Arisaema angustatum var. peninsulae
Type: Herbaceous perennial
Family: Araceae
Zone: 5 to 9
Height: 3.00 to 4.00 feet
Spread: 1.00 to 1.50 feet
Bloom Time: April
Bloom Description: Green and purple spathe with white stripes
Sun: Part shade to full shade
Water: Medium to wet
Maintenance: Medium
Suggested Use: Rain Garden
Flower: Showy
Fruit: Showy
Tolerate: Heavy Shade


Best grown in humus-rich, moist but well-drained soils in part shade to full shade. Needs consistent moisture. Does poorly in heavy clay soils. Plant tubers about 3-4" deep. May be grown from seed, but may take 3-5 years before plants will flower.

Noteworthy Characteristics

Arisaema angustatum var. peninsulae is a tuberous woodland perennial that is native to Japan. It is closely related to the Jack-in-the-pulpit that is native to eastern North America (Arisaema triphyllum). It typically grows to 3-4' tall. Each tuber produces a single mottled stem containing two pedate leaves, each bearing 7-20 obovate to lanceolate leaflets (to 2-5" long). From the center of the leaf stalks rises a flower in spring. Each flower consists of a showy spathe (to 4-6" tall) with a hood that covers the inner upright yellow-green flower spike known as the spadix. Spathe is green or purple with white stripes. Plants go dormant in summer after flowering, except hermaphroditic flowering plants will produce a cluster of red berries in mid to late summer which become visible as the spathe withers. Stalks, leaves, flowers and fruits give this plant a tropical aura. Roots contain calcium oxalate (same chemical as in Diffenbachia or dumb cane) and are poisonous.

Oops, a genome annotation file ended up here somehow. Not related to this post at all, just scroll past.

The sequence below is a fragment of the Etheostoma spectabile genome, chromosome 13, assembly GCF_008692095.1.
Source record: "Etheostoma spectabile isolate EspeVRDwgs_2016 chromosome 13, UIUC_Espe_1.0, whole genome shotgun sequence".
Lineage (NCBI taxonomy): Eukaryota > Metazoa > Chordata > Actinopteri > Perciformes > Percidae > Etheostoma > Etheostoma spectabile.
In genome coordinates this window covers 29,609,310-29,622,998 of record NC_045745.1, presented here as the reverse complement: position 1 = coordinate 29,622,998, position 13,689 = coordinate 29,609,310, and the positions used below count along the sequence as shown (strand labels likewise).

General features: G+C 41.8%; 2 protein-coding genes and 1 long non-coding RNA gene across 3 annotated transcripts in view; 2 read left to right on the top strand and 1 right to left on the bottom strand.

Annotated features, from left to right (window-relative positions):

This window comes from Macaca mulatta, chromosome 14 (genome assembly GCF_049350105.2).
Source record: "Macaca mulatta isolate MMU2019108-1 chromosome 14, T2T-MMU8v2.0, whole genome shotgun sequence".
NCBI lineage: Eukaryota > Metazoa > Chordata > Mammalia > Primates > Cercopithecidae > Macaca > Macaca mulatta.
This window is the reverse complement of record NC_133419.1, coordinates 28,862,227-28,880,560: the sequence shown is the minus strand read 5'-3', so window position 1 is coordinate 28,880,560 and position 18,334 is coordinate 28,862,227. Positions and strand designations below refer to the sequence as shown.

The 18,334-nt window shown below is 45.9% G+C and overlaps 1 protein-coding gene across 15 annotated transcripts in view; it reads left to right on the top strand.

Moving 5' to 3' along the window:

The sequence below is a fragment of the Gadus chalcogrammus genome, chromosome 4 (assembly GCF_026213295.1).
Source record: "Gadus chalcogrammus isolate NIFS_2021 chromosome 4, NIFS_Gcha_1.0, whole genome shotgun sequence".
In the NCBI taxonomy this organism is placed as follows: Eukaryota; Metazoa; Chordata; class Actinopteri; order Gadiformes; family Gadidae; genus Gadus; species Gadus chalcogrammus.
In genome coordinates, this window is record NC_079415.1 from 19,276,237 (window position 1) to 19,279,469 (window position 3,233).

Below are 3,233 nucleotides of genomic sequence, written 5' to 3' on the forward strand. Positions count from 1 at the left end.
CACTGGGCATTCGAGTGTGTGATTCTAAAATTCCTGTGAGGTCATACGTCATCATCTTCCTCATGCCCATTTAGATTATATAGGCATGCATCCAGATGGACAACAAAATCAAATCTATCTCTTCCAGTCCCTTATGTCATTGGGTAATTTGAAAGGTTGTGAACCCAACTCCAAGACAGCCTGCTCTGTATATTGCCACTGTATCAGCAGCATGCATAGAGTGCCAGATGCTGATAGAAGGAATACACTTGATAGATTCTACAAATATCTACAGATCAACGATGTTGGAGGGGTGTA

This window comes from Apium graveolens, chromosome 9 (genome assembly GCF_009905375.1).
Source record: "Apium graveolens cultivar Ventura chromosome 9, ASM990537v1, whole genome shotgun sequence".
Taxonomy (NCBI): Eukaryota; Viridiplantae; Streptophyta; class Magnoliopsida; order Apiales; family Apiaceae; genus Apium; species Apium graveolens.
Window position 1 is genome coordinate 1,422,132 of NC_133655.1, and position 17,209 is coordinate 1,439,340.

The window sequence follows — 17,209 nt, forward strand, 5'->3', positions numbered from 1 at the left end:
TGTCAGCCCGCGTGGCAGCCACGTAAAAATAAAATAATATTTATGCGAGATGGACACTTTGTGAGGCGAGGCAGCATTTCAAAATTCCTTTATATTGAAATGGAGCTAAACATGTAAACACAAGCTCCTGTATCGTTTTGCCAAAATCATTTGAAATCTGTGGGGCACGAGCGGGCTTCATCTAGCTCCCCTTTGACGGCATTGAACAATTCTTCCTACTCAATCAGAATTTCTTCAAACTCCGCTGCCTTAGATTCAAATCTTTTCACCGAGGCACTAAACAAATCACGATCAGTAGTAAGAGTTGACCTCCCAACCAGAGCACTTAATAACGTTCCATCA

Some authorities consider this plant to be synonymous with Arisaema serratum.

Genus name comes from Greek words aris meaning "arum" and aima meaning "red", in reference to the red-blotched leaves found on some species.

Specific epithet means narrowed.


No serious insect or disease problems.


Plant in groups. Best left undisturbed in shady woodland gardens, wild gardens or native plant areas.